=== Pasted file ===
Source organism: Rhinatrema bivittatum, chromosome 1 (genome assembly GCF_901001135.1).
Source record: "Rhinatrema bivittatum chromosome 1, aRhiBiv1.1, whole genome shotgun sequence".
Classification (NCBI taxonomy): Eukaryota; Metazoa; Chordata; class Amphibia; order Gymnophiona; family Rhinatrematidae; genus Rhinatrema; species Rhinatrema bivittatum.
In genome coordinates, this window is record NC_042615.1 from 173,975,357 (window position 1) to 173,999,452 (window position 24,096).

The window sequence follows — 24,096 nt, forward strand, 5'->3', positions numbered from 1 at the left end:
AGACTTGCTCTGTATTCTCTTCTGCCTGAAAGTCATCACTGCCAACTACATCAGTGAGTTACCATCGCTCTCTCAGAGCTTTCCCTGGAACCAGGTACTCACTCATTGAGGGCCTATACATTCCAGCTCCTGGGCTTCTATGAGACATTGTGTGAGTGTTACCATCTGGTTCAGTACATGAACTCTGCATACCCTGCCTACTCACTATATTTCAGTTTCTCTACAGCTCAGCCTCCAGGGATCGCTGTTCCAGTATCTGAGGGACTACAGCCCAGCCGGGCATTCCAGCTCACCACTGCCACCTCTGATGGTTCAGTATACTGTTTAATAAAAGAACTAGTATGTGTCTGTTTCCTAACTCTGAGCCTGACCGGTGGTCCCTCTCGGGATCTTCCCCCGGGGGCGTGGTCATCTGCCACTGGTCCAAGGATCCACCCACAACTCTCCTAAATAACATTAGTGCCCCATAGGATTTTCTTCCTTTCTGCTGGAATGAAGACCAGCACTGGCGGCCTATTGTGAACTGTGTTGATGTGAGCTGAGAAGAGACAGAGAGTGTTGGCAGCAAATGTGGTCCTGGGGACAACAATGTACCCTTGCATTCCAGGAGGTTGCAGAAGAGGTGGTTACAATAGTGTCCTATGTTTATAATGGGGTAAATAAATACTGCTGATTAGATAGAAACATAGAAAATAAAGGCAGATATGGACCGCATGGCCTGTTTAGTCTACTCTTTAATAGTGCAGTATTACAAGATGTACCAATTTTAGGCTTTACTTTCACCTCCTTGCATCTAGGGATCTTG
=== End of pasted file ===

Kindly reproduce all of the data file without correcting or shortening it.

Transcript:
Source organism: Rhinatrema bivittatum, chromosome 1 (genome assembly GCF_901001135.1).
Source record: "Rhinatrema bivittatum chromosome 1, aRhiBiv1.1, whole genome shotgun sequence".
Classification (NCBI taxonomy): Eukaryota; Metazoa; Chordata; class Amphibia; order Gymnophiona; family Rhinatrematidae; genus Rhinatrema; species Rhinatrema bivittatum.
In genome coordinates, this window is record NC_042615.1 from 173,975,357 (window position 1) to 173,999,452 (window position 24,096).

The window sequence follows — 24,096 nt, forward strand, 5'->3', positions numbered from 1 at the left end:
AGACTTGCTCTGTATTCTCTTCTGCCTGAAAGTCATCACTGCCAACTACATCAGTGAGTTACCATCGCTCTCTCAGAGCTTTCCCTGGAACCAGGTACTCACTCATTGAGGGCCTATACATTCCAGCTCCTGGGCTTCTATGAGACATTGTGTGAGTGTTACCATCTGGTTCAGTACATGAACTCTGCATACCCTGCCTACTCACTATATTTCAGTTTCTCTACAGCTCAGCCTCCAGGGATCGCTGTTCCAGTATCTGAGGGACTACAGCCCAGCCGGGCATTCCAGCTCACCACTGCCACCTCTGATGGTTCAGTATACTGTTTAATAAAAGAACTAGTATGTGTCTGTTTCCTAACTCTGAGCCTGACCGGTGGTCCCTCTCGGGATCTTCCCCCGGGGGCGTGGTCATCTGCCACTGGTCCAAGGATCCACCCACAACTCTCCTAAATAACATTAGTGCCCCATAGGATTTTCTTCCTTTCTGCTGGAATGAAGACCAGCACTGGCGGCCTATTGTGAACTGTGTTGATGTGAGCTGAGAAGAGACAGAGAGTGTTGGCAGCAAATGTGGTCCTGGGGACAACAATGTACCCTTGCATTCCAGGAGGTTGCAGAAGAGGTGGTTACAATAGTGTCCTATGTTTATAATGGGGTAAATAAATACTGCTGATTAGATAGAAACATAGAAAATAAAGGCAGATATGGACCGCATGGCCTGTTTAGTCTACTCTTTAATAGTGCAGTATTACAAGATGTACCAATTTTAGGCTTTACTTTCACCTCCTTGCATCTAGGGATCTTG